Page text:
Wednesday, May 7, 2008

Macaca Madness

Ever wonder what those animals in the zoo do all day? I'm sure they are ridiculously bored most of the time. I mean, they're cooped up in an area that, while sufficient, is a big smaller than the expanse of the wild. And whenever you're at the zoo and you're looking at the animals, they never do anything. You're always hoping that it will be like a cartoon or something, where the animal loves to entertain the tourists and does everything but speak French and smoke a pipe. But nothing. You might be lucky enough to catch one rolling over during it's nap, but that's about the highlight. So what do they do? They probably do the same things that you or I would do. Sleep. Eat. Repeat as needed.

And that would appear to be the case for about 50 of the Macaca monkeys at the Omaha park (that's a zoo) in Sakai, Osaka Prefecture (that's in Japan). Apparently, the tourists have been either allowed to feed the monkeys or they've just been feeding them regardless as to whether it's allowed or not. Whatever it is, the monkeys have been getting overfed by the tourists and they are now freaking huge. Behold! A fat Macaca!

Jabba the Macaca

Holy Fat Primate! What the hell?! That is a BFM (Big Fat Monkey) if there ever was one. But there wasn't just one. Remember? There are about FIFTY. Behold! BFM Number Two!

That's a BFM right there.

It's like a cross between a monkey and Jabba the Hut. And when I say "cross between" I mean "it looks like Jabba the Hut ate a monkey" Wow.

The monkeys are housed in a 420 square foot enclosure. OK, that's not very big, folks. 420 square feet? That's like maybe 20 feet by 20 feet. (Some may think it's smaller, but it's not!) And judging from these photos, those monkeys take up about five feet by five feet. It will come as no surprise that these guys are having difficulty getting around in the minimal amount of space that they do have to get around in.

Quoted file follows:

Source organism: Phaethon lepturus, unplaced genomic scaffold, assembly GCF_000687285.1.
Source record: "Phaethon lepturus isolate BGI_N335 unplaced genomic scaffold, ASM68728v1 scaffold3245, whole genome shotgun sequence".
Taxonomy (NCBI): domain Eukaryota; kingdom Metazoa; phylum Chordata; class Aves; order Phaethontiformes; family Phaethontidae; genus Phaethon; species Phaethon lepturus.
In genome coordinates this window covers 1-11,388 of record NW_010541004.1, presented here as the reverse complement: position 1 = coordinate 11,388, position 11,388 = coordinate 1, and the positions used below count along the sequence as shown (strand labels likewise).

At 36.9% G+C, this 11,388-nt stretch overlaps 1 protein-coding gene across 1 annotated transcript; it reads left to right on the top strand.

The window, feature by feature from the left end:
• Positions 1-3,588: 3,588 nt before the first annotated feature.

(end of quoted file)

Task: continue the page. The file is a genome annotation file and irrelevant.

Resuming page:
A typical weight for a healthy adult macaca is about 20 pounds. These monkeys weigh in at around 63 pounds. That is over THREE TIMES their healthy weight! Three monkeys in one body. That can't be good for anyone and clearly, if you're looking at these photos, it's not.

BFM enjoying a grass snack

According to the good folks over there at The Daily Mail, tourists and visitors (not sure of the difference) are being asked to not throw bananas to the obese monkeys. They even came up with a catchy (pun probably intended) little sign to get their point across. I like it.

Do not hurl bananas at the monkeys

I do think that they should have made the monkey fatter, though.

What I'd like to know is how in the hell it got to this point BEFORE someone noticed that these guys were looking a tad bit on the hefty side? I mean, we are talking THREE times their normal body weight here. Don't you think someone would have caught on when their body weight, say, had only DOUBLED?! How did it get to this point!? Seriously. Look, this is a normal Macaca:

The model of Macaca monkey-ness

OK, this is just sad. And when you see what a normal weighted Macaca looks like, it really sort of makes a few things really clear. One, those monkeys have been fed approximately 500 bananas a day for quite some time. And two, those zookeepers over there in Japan really need to pay a little bit more attention to the physique of their animals because this just isn't right.

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Stan said...

"420 square feet? That's like seven feet by six feet."

Interesting post, but 7x6=42 not 420. Perhaps the enclosure is more like 10x42 or 12x35 or 20x21 which all equal 420 square feet. Still not big enough, those poor animals.

Mare said...

This is, literally, one of my more popular posts and now, six, almost six and a half months later, someone gets the math right! My mistake. You're totally right. (42 sq. feet would be really cramped!)

I'll edit that to reflect the actual measurements, instead ones I just made up in my head, apparently. Thanks for pointing that out!

And while I'm glad the math will now be correct, it still, sadly, doesn't make me feel any better about the BFMs.